Show Summary Details

Page of
PRINTED FROM Oxford Music Online. © Oxford University Press, 2019. All Rights Reserved. Under the terms of the licence agreement, an individual user may print out a PDF of a single article in Oxford Music Online for personal use (for details see Privacy Policy).


  • Steven F. Pond


A term used to describe an approach to jazz that pointedly includes elements from other idioms; it is also used to refer to a broad style of music that emerged in the mid-1960s and gained importance in the 1970s. Jazz-rock initially incorporated musical and cultural elements of jazz and the youth-oriented popular music of the time, which was itself dominated by rock, soul, and funk. “Jazz-rock” is closely associated with the term “fusion,” the two frequently mentioned as a compound term (“jazz-rock fusion”), although “fusion” has overtaken “jazz-rock” in usage. Rather than a singular style, fusion emerged as (and has continued to be) an approach to music making, in which jazz musicians adapted jazz’s recent stylistic past and adopted practices—and attracted participants and audiences—from outside jazz’s mainstream....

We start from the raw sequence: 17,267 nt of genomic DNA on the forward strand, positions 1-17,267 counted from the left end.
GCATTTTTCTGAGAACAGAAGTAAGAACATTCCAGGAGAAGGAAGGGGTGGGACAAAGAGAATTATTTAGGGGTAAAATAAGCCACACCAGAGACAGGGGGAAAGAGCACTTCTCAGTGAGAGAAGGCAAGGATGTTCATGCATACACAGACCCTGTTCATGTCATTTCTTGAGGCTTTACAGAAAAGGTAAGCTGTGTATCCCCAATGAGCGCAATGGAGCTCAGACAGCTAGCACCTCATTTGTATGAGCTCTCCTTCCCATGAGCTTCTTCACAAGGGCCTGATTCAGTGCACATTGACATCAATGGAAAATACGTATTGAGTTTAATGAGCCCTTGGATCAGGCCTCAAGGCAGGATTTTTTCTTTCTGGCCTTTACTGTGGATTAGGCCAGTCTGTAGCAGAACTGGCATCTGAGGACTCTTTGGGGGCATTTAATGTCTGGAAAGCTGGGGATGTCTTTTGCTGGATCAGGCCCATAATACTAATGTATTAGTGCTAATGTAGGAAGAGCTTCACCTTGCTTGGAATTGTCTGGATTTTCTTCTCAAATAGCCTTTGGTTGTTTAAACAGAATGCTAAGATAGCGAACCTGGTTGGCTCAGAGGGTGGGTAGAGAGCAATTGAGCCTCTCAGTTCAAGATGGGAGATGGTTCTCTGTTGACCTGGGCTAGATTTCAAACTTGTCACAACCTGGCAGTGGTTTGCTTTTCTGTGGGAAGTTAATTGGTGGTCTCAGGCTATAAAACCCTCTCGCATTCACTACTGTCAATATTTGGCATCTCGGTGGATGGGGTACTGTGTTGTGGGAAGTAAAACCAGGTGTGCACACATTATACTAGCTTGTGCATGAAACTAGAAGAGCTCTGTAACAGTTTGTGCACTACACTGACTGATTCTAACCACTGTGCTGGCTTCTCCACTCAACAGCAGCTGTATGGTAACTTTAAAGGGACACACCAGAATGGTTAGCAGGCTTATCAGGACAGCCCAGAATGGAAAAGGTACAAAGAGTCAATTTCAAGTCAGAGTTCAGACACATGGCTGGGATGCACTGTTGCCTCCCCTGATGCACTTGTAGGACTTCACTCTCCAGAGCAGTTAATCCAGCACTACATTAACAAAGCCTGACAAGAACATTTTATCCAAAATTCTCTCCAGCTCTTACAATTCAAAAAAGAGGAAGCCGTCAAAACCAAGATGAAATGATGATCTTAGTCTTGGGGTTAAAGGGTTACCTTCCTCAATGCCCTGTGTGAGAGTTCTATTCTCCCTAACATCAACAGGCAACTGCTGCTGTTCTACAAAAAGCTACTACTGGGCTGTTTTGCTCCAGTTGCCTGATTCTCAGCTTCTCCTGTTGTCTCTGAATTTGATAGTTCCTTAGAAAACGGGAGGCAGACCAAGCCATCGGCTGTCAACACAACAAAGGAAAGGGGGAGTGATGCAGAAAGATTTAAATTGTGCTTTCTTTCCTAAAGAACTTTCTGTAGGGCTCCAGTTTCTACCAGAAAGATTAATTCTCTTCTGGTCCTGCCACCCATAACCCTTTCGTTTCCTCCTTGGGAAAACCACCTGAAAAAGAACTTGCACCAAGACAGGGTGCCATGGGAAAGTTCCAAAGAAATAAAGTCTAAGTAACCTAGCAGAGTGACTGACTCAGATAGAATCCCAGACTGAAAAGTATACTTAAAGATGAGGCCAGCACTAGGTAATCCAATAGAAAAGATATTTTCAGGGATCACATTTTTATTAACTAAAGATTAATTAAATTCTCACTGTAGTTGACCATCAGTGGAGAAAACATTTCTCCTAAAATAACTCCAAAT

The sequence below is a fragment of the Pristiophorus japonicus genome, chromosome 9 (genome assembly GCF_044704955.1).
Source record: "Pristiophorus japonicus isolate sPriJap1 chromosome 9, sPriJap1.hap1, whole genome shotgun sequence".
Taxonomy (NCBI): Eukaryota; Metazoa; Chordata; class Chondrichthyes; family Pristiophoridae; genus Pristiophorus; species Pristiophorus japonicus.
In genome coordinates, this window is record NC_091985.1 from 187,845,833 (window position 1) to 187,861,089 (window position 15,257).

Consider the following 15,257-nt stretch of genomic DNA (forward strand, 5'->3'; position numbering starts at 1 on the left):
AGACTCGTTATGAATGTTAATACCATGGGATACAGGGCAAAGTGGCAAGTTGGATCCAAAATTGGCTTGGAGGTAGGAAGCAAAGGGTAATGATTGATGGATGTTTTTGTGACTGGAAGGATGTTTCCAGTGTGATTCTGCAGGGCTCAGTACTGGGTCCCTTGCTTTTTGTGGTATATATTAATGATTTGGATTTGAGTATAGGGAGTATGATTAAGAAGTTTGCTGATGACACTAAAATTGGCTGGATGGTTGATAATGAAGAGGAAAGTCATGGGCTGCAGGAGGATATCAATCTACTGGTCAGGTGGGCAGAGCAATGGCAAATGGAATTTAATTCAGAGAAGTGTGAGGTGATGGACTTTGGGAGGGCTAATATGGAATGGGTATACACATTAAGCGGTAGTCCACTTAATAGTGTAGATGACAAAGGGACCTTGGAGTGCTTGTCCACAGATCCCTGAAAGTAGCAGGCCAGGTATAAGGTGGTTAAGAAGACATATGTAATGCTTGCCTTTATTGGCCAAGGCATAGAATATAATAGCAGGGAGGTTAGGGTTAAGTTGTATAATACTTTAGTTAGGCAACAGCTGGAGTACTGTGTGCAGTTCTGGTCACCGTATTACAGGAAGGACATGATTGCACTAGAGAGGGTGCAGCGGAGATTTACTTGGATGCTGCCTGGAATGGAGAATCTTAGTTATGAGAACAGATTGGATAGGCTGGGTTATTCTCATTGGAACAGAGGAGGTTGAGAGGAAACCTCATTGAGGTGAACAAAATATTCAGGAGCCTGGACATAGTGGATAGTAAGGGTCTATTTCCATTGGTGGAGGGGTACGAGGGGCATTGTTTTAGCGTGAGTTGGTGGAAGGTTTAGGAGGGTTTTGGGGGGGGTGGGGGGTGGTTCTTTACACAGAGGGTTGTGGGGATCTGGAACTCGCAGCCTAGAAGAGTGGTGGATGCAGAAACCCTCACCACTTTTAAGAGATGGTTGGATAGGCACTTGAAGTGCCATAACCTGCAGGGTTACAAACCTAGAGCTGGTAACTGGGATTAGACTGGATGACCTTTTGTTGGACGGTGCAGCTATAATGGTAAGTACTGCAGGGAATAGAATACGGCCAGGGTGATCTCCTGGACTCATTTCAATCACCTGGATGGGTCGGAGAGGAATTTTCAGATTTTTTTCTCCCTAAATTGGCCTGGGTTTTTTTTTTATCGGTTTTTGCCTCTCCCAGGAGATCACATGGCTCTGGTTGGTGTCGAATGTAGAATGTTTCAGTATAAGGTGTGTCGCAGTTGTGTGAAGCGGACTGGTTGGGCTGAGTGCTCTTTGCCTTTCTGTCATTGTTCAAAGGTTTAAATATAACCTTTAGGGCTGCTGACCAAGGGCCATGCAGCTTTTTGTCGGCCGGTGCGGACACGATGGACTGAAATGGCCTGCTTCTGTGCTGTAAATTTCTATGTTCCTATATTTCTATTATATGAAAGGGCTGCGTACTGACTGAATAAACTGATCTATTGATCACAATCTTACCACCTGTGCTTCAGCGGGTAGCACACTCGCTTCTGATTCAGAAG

You do not currently have access to this article


Please login to access the full content.


Please subscribe to access the full content.

Jazzforschung/Jazz Research